Opinion: Laughing matters about vacation


The Wolfsies recently returned from a wonderful vacation in Mexico, where we visited with my wife Mary Ellen’s brother, Tom, and his new bride, Cori. I have been trying to learn Spanish with an app called Duo Lingo. When airline safety instructions were given in Spanish, Mary Ellen asked me to translate. The only thing I am sure the flight attendant said was “Thanks for flying American,” because that part was in English. Here are a few other funny things that happened on our journey:

At the Indianapolis airport, most passengers must take off their shoes before going through security. I am exempt from this requirement because I am over 75 years old. The restriction is lifted for super seniors because if I did have something dangerous stashed in my shoe, it would take me about 20 minutes just to bend over in my seat and extricate the contraband from my sneakers.

After passing airport security, we gathered our belongings from the rubber trays provided for items like cellphones, belts and wallets so they can move through the X-ray machine. At the beginning of the line, someone had taken off their shoes but neglected to place them on the conveyor belt. They had been left on the airport floor. Somewhere, someone was walking around barefoot. By the way, my wife has lovely feet, and now everyone about to head for Gate 32A knew it.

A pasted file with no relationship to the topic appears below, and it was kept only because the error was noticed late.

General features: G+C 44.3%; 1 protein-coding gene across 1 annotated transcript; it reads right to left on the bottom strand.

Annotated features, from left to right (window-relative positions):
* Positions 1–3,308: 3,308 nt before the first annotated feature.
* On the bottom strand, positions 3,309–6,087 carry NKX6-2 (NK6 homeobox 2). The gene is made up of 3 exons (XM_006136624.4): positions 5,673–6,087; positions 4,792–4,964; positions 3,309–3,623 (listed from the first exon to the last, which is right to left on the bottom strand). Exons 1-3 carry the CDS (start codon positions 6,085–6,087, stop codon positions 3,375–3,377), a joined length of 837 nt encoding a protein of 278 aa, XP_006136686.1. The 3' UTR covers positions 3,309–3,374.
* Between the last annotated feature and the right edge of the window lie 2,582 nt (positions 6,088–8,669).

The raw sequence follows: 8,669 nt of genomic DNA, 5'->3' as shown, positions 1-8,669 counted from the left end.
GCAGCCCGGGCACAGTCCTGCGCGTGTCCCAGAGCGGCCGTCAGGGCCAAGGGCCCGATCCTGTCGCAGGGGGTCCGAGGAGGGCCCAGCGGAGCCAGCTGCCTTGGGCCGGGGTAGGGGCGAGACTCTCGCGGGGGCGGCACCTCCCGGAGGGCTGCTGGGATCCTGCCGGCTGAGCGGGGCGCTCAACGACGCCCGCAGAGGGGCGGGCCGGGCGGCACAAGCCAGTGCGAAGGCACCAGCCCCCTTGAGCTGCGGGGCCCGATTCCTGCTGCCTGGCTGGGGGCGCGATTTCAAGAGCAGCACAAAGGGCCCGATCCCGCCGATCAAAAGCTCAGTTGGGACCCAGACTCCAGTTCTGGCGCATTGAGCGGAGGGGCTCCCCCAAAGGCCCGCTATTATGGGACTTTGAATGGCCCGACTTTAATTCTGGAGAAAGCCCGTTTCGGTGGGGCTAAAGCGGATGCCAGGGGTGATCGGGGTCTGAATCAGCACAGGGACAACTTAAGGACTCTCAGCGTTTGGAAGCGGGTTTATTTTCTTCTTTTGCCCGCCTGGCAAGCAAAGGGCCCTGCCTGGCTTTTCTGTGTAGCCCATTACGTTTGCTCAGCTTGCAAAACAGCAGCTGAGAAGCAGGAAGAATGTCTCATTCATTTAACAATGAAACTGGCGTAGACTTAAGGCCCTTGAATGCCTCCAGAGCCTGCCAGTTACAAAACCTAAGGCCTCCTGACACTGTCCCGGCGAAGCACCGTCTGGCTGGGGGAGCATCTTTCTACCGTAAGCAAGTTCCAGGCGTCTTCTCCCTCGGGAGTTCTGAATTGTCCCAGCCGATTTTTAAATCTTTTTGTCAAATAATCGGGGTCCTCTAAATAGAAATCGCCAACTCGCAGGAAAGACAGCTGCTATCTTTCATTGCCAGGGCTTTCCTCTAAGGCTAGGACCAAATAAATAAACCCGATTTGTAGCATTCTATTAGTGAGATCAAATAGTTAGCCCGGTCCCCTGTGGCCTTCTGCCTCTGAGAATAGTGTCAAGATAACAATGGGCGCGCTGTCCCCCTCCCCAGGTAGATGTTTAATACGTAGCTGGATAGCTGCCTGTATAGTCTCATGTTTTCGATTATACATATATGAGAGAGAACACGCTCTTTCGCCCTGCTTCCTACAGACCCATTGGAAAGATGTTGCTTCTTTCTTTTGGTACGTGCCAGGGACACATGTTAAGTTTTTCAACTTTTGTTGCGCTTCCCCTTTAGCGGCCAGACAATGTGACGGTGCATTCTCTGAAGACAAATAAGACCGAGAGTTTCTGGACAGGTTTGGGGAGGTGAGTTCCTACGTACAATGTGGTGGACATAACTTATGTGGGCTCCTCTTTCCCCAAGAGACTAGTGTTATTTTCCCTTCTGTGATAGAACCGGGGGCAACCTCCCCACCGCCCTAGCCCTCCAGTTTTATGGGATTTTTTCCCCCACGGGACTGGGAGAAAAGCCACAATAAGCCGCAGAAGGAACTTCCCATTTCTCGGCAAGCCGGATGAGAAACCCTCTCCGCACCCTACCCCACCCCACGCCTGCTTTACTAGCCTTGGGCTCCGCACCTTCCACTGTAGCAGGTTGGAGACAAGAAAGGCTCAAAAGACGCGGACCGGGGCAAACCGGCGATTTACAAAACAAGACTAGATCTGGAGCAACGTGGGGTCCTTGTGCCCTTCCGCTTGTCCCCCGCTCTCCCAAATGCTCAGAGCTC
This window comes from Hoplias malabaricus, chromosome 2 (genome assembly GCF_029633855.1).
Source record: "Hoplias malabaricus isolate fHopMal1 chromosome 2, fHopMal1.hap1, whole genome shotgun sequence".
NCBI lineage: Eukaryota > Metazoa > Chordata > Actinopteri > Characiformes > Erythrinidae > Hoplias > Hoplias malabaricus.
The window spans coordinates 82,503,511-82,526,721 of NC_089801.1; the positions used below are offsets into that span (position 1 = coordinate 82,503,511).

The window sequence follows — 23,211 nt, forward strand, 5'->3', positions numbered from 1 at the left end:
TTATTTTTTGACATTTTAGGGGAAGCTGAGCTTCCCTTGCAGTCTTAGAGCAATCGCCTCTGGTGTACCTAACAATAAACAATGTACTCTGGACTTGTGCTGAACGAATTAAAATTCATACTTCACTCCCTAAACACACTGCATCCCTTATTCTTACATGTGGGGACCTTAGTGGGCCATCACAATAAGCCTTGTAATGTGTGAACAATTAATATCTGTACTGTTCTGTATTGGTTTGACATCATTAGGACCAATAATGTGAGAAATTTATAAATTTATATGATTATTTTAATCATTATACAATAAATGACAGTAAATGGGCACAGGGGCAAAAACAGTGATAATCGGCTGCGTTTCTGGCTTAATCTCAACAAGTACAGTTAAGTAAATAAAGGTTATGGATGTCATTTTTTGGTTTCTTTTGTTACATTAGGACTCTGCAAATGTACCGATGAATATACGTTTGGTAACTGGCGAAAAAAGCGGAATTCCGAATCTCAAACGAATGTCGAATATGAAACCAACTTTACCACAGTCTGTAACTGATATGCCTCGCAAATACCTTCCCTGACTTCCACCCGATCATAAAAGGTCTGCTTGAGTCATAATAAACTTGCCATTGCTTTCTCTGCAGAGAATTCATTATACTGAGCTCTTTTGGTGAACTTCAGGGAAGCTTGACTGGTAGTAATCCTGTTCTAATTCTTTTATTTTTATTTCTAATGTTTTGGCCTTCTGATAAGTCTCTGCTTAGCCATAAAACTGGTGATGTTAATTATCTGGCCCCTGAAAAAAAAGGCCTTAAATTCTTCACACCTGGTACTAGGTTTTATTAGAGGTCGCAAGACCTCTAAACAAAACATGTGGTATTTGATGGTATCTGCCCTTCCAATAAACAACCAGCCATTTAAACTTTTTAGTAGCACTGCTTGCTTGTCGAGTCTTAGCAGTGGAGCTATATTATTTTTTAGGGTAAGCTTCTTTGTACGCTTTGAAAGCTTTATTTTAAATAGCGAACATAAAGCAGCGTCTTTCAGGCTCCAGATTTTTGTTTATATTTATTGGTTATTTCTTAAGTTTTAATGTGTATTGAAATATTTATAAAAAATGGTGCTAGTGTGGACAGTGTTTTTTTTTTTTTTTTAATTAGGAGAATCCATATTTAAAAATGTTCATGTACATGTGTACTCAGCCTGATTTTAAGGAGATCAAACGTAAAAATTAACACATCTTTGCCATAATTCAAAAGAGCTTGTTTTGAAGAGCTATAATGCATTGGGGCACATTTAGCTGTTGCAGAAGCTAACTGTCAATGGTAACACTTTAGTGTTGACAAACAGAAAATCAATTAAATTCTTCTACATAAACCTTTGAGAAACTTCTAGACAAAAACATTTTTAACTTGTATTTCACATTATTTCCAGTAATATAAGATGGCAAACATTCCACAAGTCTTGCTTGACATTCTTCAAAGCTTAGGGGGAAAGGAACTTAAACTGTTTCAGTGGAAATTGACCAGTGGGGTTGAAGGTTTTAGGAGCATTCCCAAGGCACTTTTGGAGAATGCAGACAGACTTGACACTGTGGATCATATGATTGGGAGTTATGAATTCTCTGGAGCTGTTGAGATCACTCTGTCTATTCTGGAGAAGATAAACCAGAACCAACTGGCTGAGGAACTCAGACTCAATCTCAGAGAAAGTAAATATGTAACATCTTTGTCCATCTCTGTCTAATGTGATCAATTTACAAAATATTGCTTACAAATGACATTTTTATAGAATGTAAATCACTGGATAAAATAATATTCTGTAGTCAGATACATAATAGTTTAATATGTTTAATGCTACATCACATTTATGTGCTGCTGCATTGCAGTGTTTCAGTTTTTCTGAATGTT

During the flight, a mother and baby were seated in the seat across the aisle. The baby never stopped screaming. When the flight landed, the mom apologized and said air travel made the baby’s ears hurt. “Yes,” I said, “that is exactly how I felt during the last two hours.”

In Mexico one evening, Mary Ellen commented to her brother how beautiful the songbird sounded warbling in the nearby park. But it was the burglar alarm of Tom’s car that had accidentally been set off when he exited his vehicle (note: Mary Ellen never does spacey stuff like this, but this did make the vacation so much more fun for me).

The streets in Puebla were rocky, and Mary Elen told me that if I wasn’t careful, I’d eventually trip. She was right. After stumbling for the seventh time, I took a nasty fall on the uneven street. I glared at my wife.

“Why are you upset with me?” she asked. “I told you that if you didn’t walk carefully, you were going to eventually trip and fall.”

“Yes, but you didn’t tell me which time.”

On the final night, we all went out to dinner with Cori’s immediate family.Cori’s mother leaned over and offered a few thoughts in Spanish. I did the same in English. I have no idea what she said, and she had no idea what I said, but I’m pretty sure we were both sharing how happy we were to all be together.